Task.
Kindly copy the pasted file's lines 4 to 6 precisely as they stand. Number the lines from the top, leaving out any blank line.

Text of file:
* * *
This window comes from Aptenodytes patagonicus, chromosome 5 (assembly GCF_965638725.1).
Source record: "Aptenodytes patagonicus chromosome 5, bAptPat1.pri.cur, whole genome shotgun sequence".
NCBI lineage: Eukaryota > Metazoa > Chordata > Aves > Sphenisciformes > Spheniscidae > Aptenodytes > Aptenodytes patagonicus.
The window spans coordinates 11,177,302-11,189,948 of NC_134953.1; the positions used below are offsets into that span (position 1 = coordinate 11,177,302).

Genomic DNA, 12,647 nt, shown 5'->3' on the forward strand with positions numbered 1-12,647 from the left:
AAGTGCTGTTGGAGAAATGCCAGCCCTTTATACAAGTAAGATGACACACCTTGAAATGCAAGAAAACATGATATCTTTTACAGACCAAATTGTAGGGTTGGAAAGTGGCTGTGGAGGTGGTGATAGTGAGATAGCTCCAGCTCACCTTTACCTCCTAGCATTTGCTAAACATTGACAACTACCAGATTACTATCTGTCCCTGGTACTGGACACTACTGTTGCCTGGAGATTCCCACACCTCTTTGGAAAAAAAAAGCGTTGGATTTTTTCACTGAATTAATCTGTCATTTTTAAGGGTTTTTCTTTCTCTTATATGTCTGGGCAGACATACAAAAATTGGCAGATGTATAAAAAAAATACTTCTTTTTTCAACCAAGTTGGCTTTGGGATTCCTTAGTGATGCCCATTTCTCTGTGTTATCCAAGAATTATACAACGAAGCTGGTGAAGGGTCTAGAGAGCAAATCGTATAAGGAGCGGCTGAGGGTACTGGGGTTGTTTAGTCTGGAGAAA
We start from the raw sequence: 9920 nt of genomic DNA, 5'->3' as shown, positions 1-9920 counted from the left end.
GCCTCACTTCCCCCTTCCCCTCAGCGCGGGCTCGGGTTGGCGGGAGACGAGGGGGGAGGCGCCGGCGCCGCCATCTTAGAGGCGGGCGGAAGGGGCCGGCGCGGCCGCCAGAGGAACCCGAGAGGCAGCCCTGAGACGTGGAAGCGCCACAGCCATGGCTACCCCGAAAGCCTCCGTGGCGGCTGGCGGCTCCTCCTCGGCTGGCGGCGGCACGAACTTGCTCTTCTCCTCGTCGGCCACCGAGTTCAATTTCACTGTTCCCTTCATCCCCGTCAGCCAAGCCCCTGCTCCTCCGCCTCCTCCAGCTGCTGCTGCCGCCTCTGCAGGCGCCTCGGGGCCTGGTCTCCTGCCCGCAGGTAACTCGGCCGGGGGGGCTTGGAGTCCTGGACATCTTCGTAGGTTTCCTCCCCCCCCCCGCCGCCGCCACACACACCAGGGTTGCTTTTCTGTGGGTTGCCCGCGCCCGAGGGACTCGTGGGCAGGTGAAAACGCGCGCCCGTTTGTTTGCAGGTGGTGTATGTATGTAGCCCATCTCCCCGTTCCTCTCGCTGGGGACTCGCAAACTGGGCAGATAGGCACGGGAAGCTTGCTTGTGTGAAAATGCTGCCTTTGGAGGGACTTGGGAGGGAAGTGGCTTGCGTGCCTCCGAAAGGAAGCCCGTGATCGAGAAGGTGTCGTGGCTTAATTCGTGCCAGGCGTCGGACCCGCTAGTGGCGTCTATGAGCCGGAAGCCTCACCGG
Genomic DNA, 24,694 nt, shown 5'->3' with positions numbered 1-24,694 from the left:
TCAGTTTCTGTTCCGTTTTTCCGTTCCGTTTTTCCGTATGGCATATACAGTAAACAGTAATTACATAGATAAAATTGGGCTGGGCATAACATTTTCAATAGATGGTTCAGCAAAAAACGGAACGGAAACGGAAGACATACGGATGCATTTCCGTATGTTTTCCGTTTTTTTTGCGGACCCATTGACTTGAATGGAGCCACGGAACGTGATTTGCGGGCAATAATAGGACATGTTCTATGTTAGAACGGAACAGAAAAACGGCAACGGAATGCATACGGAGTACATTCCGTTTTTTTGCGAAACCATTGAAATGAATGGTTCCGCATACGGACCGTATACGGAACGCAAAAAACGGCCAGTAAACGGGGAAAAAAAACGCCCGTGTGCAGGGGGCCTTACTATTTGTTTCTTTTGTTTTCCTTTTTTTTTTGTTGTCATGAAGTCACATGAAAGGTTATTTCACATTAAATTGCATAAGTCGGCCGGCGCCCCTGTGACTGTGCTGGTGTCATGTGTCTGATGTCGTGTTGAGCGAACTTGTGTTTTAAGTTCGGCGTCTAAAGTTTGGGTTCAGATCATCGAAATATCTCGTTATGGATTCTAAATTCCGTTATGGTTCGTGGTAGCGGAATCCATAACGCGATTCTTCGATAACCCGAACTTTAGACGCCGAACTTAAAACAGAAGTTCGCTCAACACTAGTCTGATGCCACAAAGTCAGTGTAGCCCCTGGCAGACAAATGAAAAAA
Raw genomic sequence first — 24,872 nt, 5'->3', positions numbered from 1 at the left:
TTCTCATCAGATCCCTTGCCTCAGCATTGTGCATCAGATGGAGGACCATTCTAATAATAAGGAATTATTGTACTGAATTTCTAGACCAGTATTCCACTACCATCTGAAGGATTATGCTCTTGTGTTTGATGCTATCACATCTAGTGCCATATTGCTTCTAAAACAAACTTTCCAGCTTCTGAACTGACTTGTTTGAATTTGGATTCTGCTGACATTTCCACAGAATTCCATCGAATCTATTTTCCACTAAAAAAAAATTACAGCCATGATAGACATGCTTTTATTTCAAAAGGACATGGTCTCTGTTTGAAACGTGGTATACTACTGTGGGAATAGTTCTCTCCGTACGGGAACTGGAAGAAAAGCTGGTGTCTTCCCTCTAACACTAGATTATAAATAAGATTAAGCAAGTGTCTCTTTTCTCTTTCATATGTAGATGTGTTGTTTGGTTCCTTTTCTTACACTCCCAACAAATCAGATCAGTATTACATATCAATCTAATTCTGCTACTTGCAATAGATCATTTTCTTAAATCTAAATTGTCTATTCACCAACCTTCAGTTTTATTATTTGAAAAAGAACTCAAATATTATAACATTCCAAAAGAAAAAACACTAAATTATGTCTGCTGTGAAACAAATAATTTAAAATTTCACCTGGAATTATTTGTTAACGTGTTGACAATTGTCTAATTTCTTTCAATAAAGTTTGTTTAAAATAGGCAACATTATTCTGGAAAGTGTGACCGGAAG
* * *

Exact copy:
The window spans coordinates 11,177,302-11,189,948 of NC_134953.1; the positions used below are offsets into that span (position 1 = coordinate 11,177,302).

Genomic DNA, 12,647 nt, shown 5'->3' on the forward strand with positions numbered 1-12,647 from the left:
AAGTGCTGTTGGAGAAATGCCAGCCCTTTATACAAGTAAGATGACACACCTTGAAATGCAAGAAAACATGATATCTTTTACAGACCAAATTGTAGGGTTGGAAAGTGGCTGTGGAGGTGGTGATAGTGAGATAGCTCCAGCTCACCTTTACCTCCTAGCATTTGCTAAACATTGACAACTACCAGATTACTATCTGTCCCTGGTACTGGACACTACTGTTGCCTGGAGATTCCCACACCTCTTTGGAAAAAAAAAGCGTTGGATTTTTTCACTGAATTAATCTGTCATTTTTAAGGGTTTTTCTTTCTCTTATATGTCTGGGCAGACATACAAAAATTGGCAGATGTATAAAAAAAATACTTCTTTTTTCAACCAAGTTGGCTTTGGGATTCCTTAGTGATGCCCATTTCTCTGTGTTATCCAAGAATTATACAACGAAGCTGGTGAAGGGTCTAGAGAGCAAATCGTATAAGGAGCGGCTGAGGGTACTGGGGTTGTTTAGTCTGGAGAAA